Until 2020, many businesses that gave lip service to diversity efforts now find these measures are a business imperative. Their customers and employees demand a more diverse workforce. As mentioned above, flexible hiring opens the door to cultural and geographic diversity. Flexible hiring also makes it possible for people of different abilities and experience levels to join teams, including:

  • People with physical disabilities cannot easily commute to an office.
  • Young people from areas where job opportunities are scarce—including offshore regions.
  • Low-income workers that lack access to convenient transportation.
  • People with criminal records.

Diversifying the workplace is not just a noble thing to do. It is a proven competitive advantage.

6. Change Your Job Descriptions

A method companies are using to attract previously underrepresented populations is changing the language of job descriptions. For example, being more transparent about the minimum requirements for a job. Does the work require a college degree or a specific number of years of experience? Job requirements might exclude or discourage people from applying due to:

  • Lack of education.
  • Lack of experience.
  • Age (too young or too old).
  • Gender stereotypes.

7. Create a Training Program

If you cannot find candidates for your jobs, you can create them. Much like upskilling, a training program can give people the tools and experience they need for roles that you cannot fill. A marketing agency, for example, creates boot camps for college grads to get them up to speed on the latest digital marketing platforms. According to Indeed, there are seven steps to creating an effective in-house training program:

  1. Assess training needs.
  2. Teach adults like adults.
  3. Develop learning objectives.
  4. Design training materials.
  5. Compose training materials.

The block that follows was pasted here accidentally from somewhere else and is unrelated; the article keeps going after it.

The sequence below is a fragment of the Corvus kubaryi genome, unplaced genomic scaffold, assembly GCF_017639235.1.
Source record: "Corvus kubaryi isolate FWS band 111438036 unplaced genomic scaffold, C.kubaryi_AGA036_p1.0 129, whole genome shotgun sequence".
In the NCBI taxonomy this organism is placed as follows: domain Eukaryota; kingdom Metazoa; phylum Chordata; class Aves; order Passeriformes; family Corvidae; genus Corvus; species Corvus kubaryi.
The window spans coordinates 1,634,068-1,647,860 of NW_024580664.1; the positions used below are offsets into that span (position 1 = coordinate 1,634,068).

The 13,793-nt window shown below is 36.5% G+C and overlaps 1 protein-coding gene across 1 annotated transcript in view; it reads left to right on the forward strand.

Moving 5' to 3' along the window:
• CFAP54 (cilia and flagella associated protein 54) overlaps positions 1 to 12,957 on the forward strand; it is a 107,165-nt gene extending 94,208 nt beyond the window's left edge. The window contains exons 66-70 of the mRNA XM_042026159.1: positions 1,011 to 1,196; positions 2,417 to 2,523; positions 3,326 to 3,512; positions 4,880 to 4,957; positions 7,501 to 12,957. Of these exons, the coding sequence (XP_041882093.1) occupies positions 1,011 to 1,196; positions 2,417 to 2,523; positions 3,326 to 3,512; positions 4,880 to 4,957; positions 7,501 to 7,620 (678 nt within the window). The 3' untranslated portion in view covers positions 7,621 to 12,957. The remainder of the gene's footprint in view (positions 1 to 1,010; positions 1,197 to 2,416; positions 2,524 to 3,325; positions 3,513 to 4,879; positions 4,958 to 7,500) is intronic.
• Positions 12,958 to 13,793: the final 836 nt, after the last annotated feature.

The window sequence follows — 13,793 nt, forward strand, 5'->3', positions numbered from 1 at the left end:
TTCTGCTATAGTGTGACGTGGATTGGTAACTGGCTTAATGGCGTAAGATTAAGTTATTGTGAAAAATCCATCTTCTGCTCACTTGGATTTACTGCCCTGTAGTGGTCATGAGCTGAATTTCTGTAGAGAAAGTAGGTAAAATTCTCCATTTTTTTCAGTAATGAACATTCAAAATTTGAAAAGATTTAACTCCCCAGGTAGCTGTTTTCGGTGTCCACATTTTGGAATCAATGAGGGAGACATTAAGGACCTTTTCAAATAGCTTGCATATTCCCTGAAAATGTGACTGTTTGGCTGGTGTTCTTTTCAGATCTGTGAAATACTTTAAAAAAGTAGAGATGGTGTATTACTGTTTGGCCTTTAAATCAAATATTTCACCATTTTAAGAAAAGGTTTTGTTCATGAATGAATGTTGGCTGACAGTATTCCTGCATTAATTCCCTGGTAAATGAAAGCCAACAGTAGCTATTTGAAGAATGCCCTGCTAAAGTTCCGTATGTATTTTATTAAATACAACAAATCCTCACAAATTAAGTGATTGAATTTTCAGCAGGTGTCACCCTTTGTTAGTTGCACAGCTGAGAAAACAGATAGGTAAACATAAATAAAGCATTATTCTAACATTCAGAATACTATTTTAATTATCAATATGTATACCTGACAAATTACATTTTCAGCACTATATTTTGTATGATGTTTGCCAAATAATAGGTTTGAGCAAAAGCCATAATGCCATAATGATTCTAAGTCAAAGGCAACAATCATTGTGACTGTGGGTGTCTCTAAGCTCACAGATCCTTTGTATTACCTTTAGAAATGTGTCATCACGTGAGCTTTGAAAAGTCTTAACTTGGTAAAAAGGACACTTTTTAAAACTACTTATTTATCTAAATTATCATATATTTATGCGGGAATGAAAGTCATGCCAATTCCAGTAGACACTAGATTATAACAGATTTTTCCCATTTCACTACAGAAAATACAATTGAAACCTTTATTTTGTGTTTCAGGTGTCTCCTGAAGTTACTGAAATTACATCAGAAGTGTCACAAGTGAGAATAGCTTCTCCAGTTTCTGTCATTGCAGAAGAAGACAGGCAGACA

6. Conduct the training.
  7. Evaluate the training.

You can add an eighth step—improve your training program based on evaluations. Depending on the skills you need, there may be online training programs already available that allow you to skip steps 2-7.

8. Use Employee Referrals

Paying your employees to refer job candidates to your company can be a surprisingly cost-effective way to hire. According to Indeed, from advertising to recruiters' and HR leaders' time, it costs an average of $4,200 to hire an employee. If you offer your employees $1,000 or $2,000 for a referral that gets hired, your company saves money. Employee referral programs also:

  • Improve the quality of new hires because people you trust pre-screen them.
  • Increase employee retention because people stay longer when they have friends at work.
  • Improve your company's reputation because nothing says, "great place to work," like employees referring people to the company.

9. Reinvent Work

Some companies are reinventing work to blend gig-type pay-as-you-go work with a monthly stipend and traditional benefits. Consumer products giant Unilever is doing just this with its U-Work program. Designed to appeal to older workers that want to scale back their work but are not ready to retire and to younger workers that want to work from anywhere, the program combines the security of a monthly paycheck with pay on a task-by-task basis.

"U-Work gives employees the freedom and flexibility associated with contract roles with the security and benefits typically linked to permanent roles," Unilever said. "They work on varying assignments, and between assignments are free to do other things that are important to them."

Think Outside the Box 

Recruiters are turning to out-of-box thinking to fill critical roles in 2022 and beyond. In a tight job market, you have to offer employee experience that attracts people and look in places you might not search for when candidates are plentiful. The good news is that using some of these tactics will help diversify and expand your workplace.

About the Author: Bill is Prialto's senior content marketing manager and writes about the future of work and how businesses can be more productive and successful. His work has appeared in the World Economic Forum Agenda blog and CIO magazine.